The Taste of Victory
to go: 1,809.9
I've been imagining this
victory for ten months, and this is the way it has usually played out
the big screen of my imagination: me on my groovy bike, looking strong
and fit and pink from the sun, effortlessly breezing to the top of
the Moraga Hill with my fist pumping in the air, while birds sing
and crowds cheer and CNN photographers jostle for that Pulitzer shot.
Here's how it didn't
look: me chugging to the top of the Moraga Hill in the middle of a
downpour ... looking more like a shipwreck casualty than a champion
But that's the thing
about victories. You can't always special-order them:
sometimes you have to take them just the way you get them.
The Moraga Hill has been
the bane of my cycling existence for nearly
now. I cried the first time we rode it, last spring. I'd only been
riding for a month, and I was so overwhelmed by the distance and the
incline and the pain that I lagged a hundred feet behind David, bawling
like a baby the entire time. "I don't ever want to ride that stoopid
hill again!" I sobbed afterwards. But of course I didn't really mean
it. In fact, the more I thought about it -- the more skill and
confidence I acquired as a cyclist -- the more I WANTED
to trump that hill.
It became a point of
honor after a while.
Every time we've ridden
the Moraga to Concord trail since then, I've managed to get another few
feet closer to the top of the hill before I've had to get off and push
the Schwinn the rest of the way. Once last year I almost
made it -- I was within a fingertip's length of the summit, I swear --
but just as we got to the top of the trail, we suddenly had to brake to
avoid hitting a little boy on rollerblades. (He was whining to his dad
that his underpants were 'giving him a wedgie.' Maybe I should have run
over him anyway, just on principle.)
On Saturday morning,
though, I was determined that THIS would be the day.
I finally have the
right bike, for one thing: a real bicyclist's bicycle. (A bike that
weighs twenty pounds LESS
than the Schwinn.) I have almost a full year of riding
under my belt. My wind is better, I have more stamina, I have more self
confidence as a cyclist. The weather reports for Saturday were a little
iffy -- the local TV weather puppets were predicting rain and
thunderstorms for the Bay Area, for most of the weekend -- but that
didn't matter. They could have been predicting hurricanes or snowstorms
or free Celine Dion concerts in Moraga Park, and I still
would have been right there at the foot of the trail on Saturday
morning, raring to go. I wanted to cross the stoopid Moraga Hill off my
personal To-Do List, once and for all.
We were exactly a minute
and a half into the ride when it started to rain. I'm not
talking about a polite, *happy-doodle* smattering of springtime
raindrops, either. This was a full-blown, in-your-face, look-out-below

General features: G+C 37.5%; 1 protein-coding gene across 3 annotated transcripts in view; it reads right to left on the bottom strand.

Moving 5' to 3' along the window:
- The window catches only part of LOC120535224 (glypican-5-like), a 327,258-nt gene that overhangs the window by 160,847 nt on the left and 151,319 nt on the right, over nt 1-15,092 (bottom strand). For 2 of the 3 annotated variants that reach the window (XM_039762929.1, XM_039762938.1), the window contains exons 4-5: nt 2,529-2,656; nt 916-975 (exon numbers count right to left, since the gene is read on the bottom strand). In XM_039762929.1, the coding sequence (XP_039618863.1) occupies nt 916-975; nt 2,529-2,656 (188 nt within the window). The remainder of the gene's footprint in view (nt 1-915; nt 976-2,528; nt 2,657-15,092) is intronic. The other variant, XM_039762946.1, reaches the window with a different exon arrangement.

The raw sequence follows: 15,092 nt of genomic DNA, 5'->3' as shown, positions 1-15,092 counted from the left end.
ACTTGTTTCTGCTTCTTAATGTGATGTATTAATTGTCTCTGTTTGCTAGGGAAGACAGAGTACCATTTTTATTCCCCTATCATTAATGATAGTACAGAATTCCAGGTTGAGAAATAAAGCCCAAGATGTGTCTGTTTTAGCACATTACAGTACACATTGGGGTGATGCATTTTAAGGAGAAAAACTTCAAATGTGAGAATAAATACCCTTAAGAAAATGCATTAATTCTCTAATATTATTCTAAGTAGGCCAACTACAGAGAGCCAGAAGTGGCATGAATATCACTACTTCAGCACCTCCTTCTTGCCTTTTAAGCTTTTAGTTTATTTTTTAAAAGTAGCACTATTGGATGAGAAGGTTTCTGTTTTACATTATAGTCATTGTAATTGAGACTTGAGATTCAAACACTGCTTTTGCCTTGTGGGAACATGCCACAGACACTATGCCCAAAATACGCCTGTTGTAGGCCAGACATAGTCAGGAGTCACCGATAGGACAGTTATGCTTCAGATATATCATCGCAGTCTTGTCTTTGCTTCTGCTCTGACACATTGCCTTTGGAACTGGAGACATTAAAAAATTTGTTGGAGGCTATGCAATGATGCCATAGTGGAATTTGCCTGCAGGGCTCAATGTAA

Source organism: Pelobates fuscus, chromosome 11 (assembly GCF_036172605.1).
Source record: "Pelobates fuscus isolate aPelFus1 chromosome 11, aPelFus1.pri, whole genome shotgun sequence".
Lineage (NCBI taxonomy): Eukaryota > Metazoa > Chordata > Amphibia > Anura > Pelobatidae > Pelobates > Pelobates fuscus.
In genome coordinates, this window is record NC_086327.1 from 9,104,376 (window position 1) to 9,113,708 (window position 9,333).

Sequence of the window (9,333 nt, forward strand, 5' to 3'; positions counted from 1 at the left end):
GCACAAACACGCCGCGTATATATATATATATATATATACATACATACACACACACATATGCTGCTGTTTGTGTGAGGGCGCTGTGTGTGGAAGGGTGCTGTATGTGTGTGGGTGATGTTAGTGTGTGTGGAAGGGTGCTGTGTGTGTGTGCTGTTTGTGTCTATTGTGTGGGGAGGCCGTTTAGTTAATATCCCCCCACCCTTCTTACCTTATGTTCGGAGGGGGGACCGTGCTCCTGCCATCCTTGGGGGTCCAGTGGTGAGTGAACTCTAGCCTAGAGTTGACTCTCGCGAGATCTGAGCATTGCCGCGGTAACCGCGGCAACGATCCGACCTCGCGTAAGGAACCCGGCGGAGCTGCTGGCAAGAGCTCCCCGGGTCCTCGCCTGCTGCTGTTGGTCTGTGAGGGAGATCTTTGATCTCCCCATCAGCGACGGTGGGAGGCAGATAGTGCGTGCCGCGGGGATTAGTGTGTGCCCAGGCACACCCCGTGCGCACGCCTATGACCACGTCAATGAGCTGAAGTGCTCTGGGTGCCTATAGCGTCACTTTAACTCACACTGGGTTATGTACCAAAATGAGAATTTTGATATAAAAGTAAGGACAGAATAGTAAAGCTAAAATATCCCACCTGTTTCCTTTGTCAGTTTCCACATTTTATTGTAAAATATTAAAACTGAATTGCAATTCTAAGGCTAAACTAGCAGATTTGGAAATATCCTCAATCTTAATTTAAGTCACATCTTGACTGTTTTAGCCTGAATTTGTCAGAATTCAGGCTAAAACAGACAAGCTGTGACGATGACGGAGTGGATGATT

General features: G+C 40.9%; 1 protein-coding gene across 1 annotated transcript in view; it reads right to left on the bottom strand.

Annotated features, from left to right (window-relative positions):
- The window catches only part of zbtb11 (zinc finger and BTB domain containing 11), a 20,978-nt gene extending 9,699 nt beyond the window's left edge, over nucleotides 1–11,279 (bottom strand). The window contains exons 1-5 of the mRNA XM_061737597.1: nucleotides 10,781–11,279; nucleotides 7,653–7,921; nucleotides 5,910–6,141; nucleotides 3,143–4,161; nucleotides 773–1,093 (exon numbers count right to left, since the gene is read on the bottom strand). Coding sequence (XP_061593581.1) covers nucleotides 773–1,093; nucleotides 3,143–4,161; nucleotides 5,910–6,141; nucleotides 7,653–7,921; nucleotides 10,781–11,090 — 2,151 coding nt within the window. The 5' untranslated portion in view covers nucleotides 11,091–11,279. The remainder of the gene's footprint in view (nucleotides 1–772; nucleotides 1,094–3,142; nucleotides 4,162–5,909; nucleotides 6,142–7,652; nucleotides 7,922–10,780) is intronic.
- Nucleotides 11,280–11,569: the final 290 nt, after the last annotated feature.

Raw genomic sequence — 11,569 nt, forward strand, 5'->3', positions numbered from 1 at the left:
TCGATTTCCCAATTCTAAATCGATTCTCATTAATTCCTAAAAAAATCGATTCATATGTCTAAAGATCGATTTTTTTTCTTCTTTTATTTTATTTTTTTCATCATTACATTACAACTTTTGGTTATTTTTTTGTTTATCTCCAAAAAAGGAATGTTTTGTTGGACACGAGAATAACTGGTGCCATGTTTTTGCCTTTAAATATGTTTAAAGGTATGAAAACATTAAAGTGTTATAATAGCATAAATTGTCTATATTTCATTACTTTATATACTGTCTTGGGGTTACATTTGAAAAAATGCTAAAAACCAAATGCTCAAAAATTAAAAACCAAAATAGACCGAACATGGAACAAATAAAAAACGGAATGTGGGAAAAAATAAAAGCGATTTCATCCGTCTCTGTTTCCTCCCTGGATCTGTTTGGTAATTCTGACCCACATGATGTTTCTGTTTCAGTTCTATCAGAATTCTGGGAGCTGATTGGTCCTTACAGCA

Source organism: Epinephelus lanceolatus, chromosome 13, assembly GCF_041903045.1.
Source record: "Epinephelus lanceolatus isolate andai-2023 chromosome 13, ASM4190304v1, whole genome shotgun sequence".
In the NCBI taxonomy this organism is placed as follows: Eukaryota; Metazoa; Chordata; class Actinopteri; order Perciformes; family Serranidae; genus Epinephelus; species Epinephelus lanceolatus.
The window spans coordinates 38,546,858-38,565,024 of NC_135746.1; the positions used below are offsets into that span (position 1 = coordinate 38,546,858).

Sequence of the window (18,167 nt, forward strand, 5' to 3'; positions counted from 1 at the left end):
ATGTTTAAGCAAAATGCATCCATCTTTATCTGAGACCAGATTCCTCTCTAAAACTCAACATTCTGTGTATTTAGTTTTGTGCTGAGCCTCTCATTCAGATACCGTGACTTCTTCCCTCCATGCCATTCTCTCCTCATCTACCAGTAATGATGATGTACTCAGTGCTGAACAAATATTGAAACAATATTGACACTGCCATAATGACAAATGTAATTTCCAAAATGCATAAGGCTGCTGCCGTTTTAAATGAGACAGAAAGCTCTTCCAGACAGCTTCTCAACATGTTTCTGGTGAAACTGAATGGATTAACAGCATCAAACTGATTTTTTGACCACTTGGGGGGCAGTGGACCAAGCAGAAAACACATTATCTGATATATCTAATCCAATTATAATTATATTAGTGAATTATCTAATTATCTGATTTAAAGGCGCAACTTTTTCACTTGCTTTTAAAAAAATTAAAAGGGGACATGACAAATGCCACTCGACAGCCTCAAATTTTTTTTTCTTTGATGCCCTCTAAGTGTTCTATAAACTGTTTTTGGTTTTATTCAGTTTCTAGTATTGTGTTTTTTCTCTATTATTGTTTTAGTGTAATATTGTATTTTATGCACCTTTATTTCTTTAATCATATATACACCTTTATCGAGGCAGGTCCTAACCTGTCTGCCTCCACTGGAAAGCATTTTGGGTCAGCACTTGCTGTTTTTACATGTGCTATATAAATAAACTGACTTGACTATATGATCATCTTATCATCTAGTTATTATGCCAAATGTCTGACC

DOWNPOUR. It was like somebody
had punctured that big black storm cloud hanging overhead, like a
pontoon, and dumped four bazillion metric gallons of ice water directly
on top of us. We were drenched to the skin in seconds flat.
"I think the rain may
have just cancelled our ride," David said matter-of-factly.
But I was having none of
it. "Let's at least do the hill," I pleaded. "Then we can double-back
and head to the car if it's still raining." I hadn't crawled out of bed
at 6 a.m. on a Saturday morning, only to turn back because of a little
wet weather. (I'm a SEATTLE
GIRL, forcryingoutloud.) David, looking surprised and
pleased, said OK, fine, let's do it. I
cranked the new bike into its lowest, most cooperative gear ... shoved
my feet into the hated toe clips ... leaned forward into the rain,
quietly wishing they made windshield wipers for glasses ... and for the
next ten minutes I rode like the devil (or Celine Dion) was on my tail.
And all of a sudden
there I was. At the top of The Moraga Hill. Just like that.
Actually, the whole
thing was sort of anticlimactic. Once I got to the top, I stood there
for a moment and just looked around. Where were the birds? The crowds?
The photographers? Where were the Wheaties people with advertising
contracts in hand? Instead, it was just David and me standing at the
top of the Moraga Hill ... soaked to the bone, goosepimpled and
shivering, wiping rain and snot out of our eyes and our mouths and our
hair. A nice lady jogger came by at that moment and saw David taking my
picture in front of the Moraga Trail sign, and she offered to take one
of the two of us together. ("Anyone out here in this
to have their picture taken," she said. And then she splashed off into
the storm to finish her soggy run.)
"Hey," David said
simply. "You did it." And he pulled me under a mammoth eucalyptus tree,
where we sheltered for the next half an hour, until the worst of the
squall blew past and we could continue our ride. He kissed me while we
waited: a long, lingering kiss that tasted like eucalyptus, raindrops
... and victory.
OK. Maybe it wasn't my
picture on a Wheaties box. But as rewards go, I'd say that this one
of the pain seem worthwhile.
throw a rock